Abstract

The mainly S-type Donkerhuk batholith intruded the accretionary prism in the Pan-African Damara Belt of Namibia. The batholith is elongate parallel to the regional SW–NE structural grain and the Okahandja Lineament Zone, which forms the accretionary prism backstop and the magma feeder zone. Over 5000 km3 of granitic magmas were emplaced as thousands of sheets, over perhaps 20 myr, with sheet orientations determined by the regional stress field and wall-rock anisotropies. Some of the magma source rocks are inferred to have been cordierite-bearing, suggesting an upper pressure limit of 600 MPa (6 kbar). Calculated phase relations suggest magma emplacement at 450 MPa (4.5 kbar), corroborated by pseudosection modelling of the phase assemblage in a migmatitic wall rock. The magmas were initially highly H2O-undersaturated and at around 850°C, indicating fluid-absent conditions in the source rocks. This suggests intraplating of mantle magmas to provide heat and that the granitic magmas ascended only to the mid crust. The late-tectonic emplacement in a fore-arc shares similarities with younger and similarly large batholiths such as the Cretaceous Kodiak batholith in Alaska, but the internal architecture and age structure of the batholiths differ markedly, suggesting that different processes can trigger voluminous near-trench plutonism.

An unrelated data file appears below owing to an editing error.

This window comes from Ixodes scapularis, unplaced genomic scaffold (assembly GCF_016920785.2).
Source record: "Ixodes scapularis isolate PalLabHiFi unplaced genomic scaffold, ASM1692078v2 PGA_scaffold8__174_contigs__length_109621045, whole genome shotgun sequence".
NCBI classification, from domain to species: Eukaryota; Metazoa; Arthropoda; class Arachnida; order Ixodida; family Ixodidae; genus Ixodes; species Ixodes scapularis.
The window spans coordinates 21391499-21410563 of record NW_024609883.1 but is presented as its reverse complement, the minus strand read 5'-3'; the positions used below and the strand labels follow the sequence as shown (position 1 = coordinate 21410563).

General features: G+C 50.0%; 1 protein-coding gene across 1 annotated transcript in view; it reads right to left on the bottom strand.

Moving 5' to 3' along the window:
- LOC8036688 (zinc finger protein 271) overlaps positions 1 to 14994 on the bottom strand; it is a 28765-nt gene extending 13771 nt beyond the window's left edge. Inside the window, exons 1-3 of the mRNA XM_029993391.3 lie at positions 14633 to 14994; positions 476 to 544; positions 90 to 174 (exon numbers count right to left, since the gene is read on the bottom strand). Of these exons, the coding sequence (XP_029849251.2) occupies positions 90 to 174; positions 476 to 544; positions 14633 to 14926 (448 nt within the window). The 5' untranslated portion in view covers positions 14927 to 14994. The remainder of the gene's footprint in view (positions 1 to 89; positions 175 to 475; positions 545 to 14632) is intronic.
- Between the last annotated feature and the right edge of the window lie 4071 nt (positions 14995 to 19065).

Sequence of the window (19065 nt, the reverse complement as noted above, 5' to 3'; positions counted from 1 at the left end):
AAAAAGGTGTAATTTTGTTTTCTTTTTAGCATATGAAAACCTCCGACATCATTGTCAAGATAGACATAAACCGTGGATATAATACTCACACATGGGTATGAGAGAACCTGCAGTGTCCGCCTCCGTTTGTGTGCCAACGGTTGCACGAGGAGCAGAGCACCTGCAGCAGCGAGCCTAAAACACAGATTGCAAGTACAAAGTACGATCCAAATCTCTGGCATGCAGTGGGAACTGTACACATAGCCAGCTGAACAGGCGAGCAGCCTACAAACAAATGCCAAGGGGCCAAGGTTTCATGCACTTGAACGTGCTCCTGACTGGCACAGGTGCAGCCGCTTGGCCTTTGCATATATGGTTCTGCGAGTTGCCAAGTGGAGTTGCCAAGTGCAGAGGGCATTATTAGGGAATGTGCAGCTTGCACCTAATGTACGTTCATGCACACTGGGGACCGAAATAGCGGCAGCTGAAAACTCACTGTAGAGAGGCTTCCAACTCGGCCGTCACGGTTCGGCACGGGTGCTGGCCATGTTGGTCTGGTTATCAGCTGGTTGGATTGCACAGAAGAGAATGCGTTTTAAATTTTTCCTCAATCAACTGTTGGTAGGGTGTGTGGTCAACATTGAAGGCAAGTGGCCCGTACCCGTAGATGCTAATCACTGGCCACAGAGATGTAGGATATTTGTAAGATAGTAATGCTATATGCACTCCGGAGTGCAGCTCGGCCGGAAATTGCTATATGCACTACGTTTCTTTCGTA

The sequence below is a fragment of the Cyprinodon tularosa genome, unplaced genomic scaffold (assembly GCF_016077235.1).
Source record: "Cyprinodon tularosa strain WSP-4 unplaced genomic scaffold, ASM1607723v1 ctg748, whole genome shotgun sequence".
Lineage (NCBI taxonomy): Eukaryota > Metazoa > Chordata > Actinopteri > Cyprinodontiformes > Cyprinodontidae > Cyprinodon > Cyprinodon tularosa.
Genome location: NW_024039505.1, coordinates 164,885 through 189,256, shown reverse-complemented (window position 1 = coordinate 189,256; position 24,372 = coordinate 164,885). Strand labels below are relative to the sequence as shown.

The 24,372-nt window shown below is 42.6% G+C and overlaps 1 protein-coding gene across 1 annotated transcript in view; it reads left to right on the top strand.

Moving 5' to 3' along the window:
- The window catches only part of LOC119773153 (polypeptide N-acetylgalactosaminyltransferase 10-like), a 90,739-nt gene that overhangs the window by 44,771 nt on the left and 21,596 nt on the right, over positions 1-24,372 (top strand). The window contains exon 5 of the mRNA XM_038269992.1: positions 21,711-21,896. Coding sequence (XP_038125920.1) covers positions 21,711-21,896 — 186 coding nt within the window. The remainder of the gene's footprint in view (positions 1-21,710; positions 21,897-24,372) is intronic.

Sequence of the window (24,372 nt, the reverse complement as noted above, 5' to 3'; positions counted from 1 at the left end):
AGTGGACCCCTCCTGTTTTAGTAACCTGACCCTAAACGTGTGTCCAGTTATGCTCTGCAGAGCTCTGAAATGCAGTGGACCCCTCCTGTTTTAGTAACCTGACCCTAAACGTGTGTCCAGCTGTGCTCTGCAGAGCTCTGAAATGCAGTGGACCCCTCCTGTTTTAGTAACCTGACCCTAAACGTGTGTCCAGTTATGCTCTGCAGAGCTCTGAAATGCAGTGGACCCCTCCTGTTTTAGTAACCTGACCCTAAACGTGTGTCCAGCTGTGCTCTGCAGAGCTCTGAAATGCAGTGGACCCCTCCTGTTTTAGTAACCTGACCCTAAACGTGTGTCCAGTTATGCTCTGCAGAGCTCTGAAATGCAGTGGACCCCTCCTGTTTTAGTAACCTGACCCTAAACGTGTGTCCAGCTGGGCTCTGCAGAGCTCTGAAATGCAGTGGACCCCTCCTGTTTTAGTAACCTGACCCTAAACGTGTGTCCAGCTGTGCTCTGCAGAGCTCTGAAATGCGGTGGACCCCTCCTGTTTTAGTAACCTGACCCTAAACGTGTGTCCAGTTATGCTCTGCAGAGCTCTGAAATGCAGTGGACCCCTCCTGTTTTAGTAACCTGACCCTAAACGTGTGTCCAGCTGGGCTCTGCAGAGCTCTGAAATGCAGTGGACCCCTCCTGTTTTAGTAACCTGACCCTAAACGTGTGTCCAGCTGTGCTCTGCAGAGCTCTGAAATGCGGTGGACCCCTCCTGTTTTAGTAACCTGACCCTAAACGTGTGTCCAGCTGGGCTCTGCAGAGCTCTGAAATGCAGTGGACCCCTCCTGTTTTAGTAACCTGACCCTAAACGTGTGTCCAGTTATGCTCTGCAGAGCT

Supplementary material: A Microsoft Excel spreadsheet, in xlsx format, showing the analytical data relevant to this paper, is available at https://doi.org/10.6084/m9.figshare.c.3470880

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